Neil Maskell talks about the making of Ben Wheatley's Kill List, including researching his character and experiencing nightmares afterwards as well as filming the soon-to-be infamous hammer sequence.
How did you first become involved with Kill List?
Neil Maskell: I first heard about it... I'd done the Wrong Door with Ben [Wheatley, director] and then we were out doing an internet viral for Heineken. I had to fall down a load of stairs... well I didn't, a stuntman dressed as me fell down a load of stairs. We were out in Romania doing that and Ben and I were in a jacuzzi and he said... there's an image for you! We were both talking about films and we're both obviously keen cinephiles, sort of thing, and he started talking about this idea he had that was set in the Philippines about a guy who finds himself amongst a religious cult who are... well, I don't want to give too much away just in case he ends up making it! But it was like a blackly comic version of Bring Me The Head of Alfredo Garcia. He said he'd pitched it to Warp [Films] with me playing the lead role. So, that was interesting because I didn't know him that well. By that point, I'd worked with him for something like four days on these two different jobs and, as MyAnna [Buring] has said, he came to us with this short, which developed into Kill List.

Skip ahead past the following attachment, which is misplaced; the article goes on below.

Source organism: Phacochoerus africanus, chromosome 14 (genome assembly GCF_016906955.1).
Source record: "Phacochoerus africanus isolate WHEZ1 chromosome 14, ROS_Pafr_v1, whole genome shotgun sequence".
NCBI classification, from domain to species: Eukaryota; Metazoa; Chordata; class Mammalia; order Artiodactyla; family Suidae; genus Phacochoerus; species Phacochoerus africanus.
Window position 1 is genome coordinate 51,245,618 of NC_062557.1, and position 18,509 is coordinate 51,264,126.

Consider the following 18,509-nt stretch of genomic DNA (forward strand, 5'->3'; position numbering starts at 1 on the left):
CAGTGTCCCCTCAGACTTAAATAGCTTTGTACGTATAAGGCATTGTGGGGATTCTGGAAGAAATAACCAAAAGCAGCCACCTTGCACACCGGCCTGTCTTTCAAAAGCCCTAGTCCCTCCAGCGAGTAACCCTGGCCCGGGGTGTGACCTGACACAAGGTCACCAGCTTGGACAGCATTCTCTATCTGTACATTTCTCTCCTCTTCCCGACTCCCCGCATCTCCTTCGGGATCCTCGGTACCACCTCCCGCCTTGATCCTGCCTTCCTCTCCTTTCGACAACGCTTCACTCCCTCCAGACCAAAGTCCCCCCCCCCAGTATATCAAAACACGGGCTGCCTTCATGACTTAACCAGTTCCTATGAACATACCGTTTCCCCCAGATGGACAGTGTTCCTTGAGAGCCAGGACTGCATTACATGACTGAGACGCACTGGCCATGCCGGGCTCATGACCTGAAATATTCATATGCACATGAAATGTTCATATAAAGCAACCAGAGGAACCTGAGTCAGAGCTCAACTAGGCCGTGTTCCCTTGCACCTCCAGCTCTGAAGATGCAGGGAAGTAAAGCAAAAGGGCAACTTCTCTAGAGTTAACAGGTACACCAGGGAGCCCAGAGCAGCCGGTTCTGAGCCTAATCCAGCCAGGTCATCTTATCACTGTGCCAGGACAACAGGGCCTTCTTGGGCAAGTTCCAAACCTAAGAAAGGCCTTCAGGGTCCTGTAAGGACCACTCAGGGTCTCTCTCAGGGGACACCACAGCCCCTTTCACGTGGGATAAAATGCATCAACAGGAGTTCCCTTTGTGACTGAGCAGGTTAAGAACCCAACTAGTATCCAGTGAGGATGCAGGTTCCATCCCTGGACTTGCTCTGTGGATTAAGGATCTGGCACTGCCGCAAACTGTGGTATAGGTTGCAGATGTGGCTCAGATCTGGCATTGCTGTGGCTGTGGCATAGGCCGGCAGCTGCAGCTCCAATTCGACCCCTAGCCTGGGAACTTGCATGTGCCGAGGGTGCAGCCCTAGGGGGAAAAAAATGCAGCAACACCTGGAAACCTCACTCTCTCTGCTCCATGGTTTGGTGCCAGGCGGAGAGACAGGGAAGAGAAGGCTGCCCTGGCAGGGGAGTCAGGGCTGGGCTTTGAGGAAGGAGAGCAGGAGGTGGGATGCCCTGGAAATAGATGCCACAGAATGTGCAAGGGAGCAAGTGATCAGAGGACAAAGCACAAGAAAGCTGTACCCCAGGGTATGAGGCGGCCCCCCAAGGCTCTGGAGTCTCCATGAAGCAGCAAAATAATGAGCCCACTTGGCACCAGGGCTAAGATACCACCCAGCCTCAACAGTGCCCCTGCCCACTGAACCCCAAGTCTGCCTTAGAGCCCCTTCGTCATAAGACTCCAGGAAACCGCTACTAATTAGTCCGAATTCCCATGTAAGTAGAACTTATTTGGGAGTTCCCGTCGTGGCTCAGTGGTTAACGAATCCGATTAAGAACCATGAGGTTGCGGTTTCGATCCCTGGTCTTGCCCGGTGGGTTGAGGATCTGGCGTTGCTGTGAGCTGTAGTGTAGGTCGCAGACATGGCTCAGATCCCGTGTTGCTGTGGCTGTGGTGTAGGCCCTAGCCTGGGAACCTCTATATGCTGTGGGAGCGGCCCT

MyAnna has joked that that's how Ben must see you... as an angry, borderline psychotic kind of character...
Neil Maskell: [Laughs] I had this recently with a very close friend. I was talking about something else and I said: "I'm as easygoing as anything..." And he said: "Do you know what? All the time I've known you, you say that all the time and you're not! You're really angry!" [Laughs] So, you don't always see yourself as clearly as someone else.
How much of a scene like the dinner party is improvised and how much is on script?
Neil Maskell: Probably sort of 60/40 in favour of scripted stuff. It's strange, the way Ben works, you shoot one on script, then you go off script entirely and kind of can go where you like with the scene, and you might shoot for like 10 or 12 minutes. But that's one of the useful things about shooting digitally - not having to worry about the roll running out. So, you shoot for long, long, long takes of improvisation, probably most of which is completely unusable waffle, and then you go back to the script and he likes to do one where he asks you to be concise and to try and do the script but with as little dialogue as possible, so cutting off sentences halfway through as you do with your own wife or your own best friend. You know, you only need to say a few words of a sentence and we both know what we mean. I think that comes over in the film. But it becomes like a history. If you do an improvisation and then go back to the script, the improvisation is still kind of inside the relationship and so it feeds the dialogue again. It's an amazing way of working.